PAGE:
C Brian Schneider (a/k/a SCHNDR) 4/3/4/7: Not a zero hitter (or batter), but he's at catcher to ensure the other team doesn't live high on the hog stealing bases. Now, I realize that's not exactly the real-life effect at this point, but we'll work with the it's-the-pitchers excuse for now.

LF Chris Snelling (a/k/a DOYLE) 4/5/4/6: Do I underrate Snelling's offensive abilities? Probably. But there's a point to be made: Sometimes, you'll find a guy in Baseball Stars you become comfortable with for whatever reason, and all of a sudden he's hitting well beyond his skill attributes. Maybe it's because of some extra Prestige and Luck, or maybe it just is what it is. In eighth grade (keep in mind most of this experience is limited to eighth grade or the summer after -- except for one reunion trip I made to his family's home three years ago; that was fun!), Shawn had a guy with the same skill attributes as Snelling's above. He named him GREY; I'll never forget this guy. We were playing Treaty of Midlothian rules, and Grey just dominated. He'd find every gap, take extra bases he shouldn't have, and even pop some homers. Confound him! Actually, the biggest difference in skill in Baseball Stars is probably the 4/5 distinction. With 5 Batting, you can conceivably homer in the right circumstances. With 5 Speed, you can run a little. With 5 Defense, you can field far more positions. The differences become stark between 9s and 11s, but I think 4/5 is the biggest leap from one number to the number following.


UT Robert Fick (a/k/a FICK) 4/4/4/5: Nothing special, obviously, but versatile. I think 5 Defense is enough for a corner outfield spot, though that's stretching it; with 4 Defense, it would be untenable.

OF Michael Restovich (a/k/a RESTOV) 5/7/3/6: Your bench bat -- or, if you're a particularly sophisticated eight-grader, your platoon outfielder. The 7 Power is more to make the other guy sweat a little bit; it's not like Restov could come up and homer on demand.

C Jesus Flores (a/k/a FLORES) 1/7/2/5: No, I didn't name him Jesus, and there's a reason for that. Shawn, a well-meaning child of the Protestant Reformation, thought it an appropriate honor to certain Biblical figures with Baseball Stars names. Let's see . . . there was Moses and Noah and Peter and Paul; Holy and Spirit comprised his double-play combination. I am not joking. I refused to play this team. My rationale: "I can't strike out Jesus. It would be blasphemous!" Anyway, this is not a cultural commentary on naming your children Jesus; it just seem a bit askew to face that team with guys named after the members of Guns 'n Roses or whatever. As for Flores, here's your bite-at-the-apple moment of temptation. Do you choose him to catch, hoping to cash in on that power? If so, you're sacrificing some Hitting and Defense. (Neither age nor Rule 5 status is considered in Baseball Stars, of course.)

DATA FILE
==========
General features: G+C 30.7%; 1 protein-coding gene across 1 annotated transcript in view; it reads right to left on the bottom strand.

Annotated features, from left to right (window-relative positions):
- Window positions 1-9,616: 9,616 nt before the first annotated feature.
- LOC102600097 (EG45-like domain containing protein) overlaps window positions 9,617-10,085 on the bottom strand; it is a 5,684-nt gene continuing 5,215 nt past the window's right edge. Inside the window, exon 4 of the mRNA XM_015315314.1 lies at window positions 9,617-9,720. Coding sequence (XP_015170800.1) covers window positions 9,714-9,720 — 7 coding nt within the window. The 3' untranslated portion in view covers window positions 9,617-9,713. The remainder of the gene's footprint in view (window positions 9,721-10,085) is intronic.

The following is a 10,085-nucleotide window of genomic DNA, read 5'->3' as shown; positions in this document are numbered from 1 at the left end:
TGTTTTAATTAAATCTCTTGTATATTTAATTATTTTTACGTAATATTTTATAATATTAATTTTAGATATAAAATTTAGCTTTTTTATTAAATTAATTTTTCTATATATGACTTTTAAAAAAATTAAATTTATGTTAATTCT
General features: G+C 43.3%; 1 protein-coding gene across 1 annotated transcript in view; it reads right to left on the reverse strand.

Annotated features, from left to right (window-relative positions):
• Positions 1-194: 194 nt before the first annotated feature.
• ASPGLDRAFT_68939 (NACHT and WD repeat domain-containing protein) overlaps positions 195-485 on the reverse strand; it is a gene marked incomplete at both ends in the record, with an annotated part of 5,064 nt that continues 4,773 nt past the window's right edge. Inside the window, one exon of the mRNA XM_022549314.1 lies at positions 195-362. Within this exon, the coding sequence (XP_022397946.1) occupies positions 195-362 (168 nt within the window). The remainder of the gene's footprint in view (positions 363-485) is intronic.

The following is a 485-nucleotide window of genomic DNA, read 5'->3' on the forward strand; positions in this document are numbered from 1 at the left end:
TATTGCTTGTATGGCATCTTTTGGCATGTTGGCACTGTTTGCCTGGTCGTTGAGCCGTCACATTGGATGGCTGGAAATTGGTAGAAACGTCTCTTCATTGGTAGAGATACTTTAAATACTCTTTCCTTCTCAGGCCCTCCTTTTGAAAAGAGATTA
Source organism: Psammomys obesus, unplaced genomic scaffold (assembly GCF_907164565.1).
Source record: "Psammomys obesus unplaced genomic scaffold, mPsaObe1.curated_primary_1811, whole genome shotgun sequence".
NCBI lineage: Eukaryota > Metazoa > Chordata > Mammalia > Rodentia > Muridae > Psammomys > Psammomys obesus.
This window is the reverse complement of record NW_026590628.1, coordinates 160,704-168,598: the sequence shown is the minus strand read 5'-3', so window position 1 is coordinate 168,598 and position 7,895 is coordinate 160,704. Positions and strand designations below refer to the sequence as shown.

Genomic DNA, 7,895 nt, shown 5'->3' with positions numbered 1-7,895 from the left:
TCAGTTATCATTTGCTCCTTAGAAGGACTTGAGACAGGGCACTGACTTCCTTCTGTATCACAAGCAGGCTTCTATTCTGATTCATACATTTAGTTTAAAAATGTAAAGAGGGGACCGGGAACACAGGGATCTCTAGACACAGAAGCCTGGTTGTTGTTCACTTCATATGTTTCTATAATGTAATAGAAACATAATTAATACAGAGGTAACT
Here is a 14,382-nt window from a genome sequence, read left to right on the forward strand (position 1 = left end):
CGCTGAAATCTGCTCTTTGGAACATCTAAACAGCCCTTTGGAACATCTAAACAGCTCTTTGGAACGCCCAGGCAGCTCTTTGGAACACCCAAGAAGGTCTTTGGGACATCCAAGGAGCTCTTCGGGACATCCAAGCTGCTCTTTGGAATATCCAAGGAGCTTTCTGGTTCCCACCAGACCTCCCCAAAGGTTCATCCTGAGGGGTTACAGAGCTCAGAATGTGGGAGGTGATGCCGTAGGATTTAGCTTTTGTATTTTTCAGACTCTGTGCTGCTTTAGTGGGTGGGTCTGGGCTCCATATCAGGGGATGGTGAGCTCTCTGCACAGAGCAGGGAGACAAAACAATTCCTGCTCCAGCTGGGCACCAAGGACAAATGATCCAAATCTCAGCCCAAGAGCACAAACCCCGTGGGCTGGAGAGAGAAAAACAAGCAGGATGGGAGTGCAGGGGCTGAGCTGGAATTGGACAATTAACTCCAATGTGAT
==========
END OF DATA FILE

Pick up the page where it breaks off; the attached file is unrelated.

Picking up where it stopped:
IF Josh Wilson (a/k/a/ JOSH) 3/5/4/6: Clearly, a bench player. There's supposed to be some power there (hence the 5 Batting), but I haven't seen it. At 6 Defense, he's got enough to fill in somewhat competently at short, but you're sacrificing a lot there.

IF D'Angelo Jimenez (a/k/a DANGEL) 0/0/7/6: This is the type of guy you'd find on the Question Mark team. You see, you'd create your team in Baseball Stars from the choice of several types: Fast Runners, Good Defense, Good Hitters, Good Power, Veterans (good Luck and Prestige ratings), and ???. The last one was a real wild card, as you'd get absurdly unbalanced combinations. I'm giving D'Angelo 0 Hitting and Batting because he's done nothing for the Nats offensively. But he can run a little and at least look like he plays the middle infield.


SS Cristian Guzman (a/k/a GUUUUZ) 2/3/4/8: I'll give him the 8 Defense just so he can match his current replacement; sort of an accounting move, I guess. You'd hit this guy eighth in Baseball Stars, too.

CF Nook Logan (a/k/a NOOK) 2/0/10/10: But for Treaty of Midlothian rules, this would probably be your shortstop. As it is, he's in the second-most important position in the game, center. He's your one plus-guy in terms of speed, but you'll notice his offensive attributes stink. Shawn could turn this guy into a Baseball Stars legend in a Treaty of Midlothian league. He'd probably be the fastest guy, and Shawn mastered bunting technique. Nook's why you'd want some truly plus-defense at third and catcher, so that you could counteract the speed somehow. I'd say Nook is more valuable in Baseball Stars than in real life.

1B Nick Johnson (a/k/a NICK): Not rated. Batting eye isn't really an attributable skill in Baseball Stars. He'd look like a comparatively middling offensive performer without this skill.

So there we have it. I think this team would struggle even in a Treaty of Midlothian league. Not much power, not much speed (especially with Nook out), defense generally not great. A lot like real-life, actually -- and we haven't even addressed the pitching!

* * * *

*No, they're not going to lose 115.65 games, so hold off on the Chicken Little sign. I mean, you can't lose 0.65 of a game!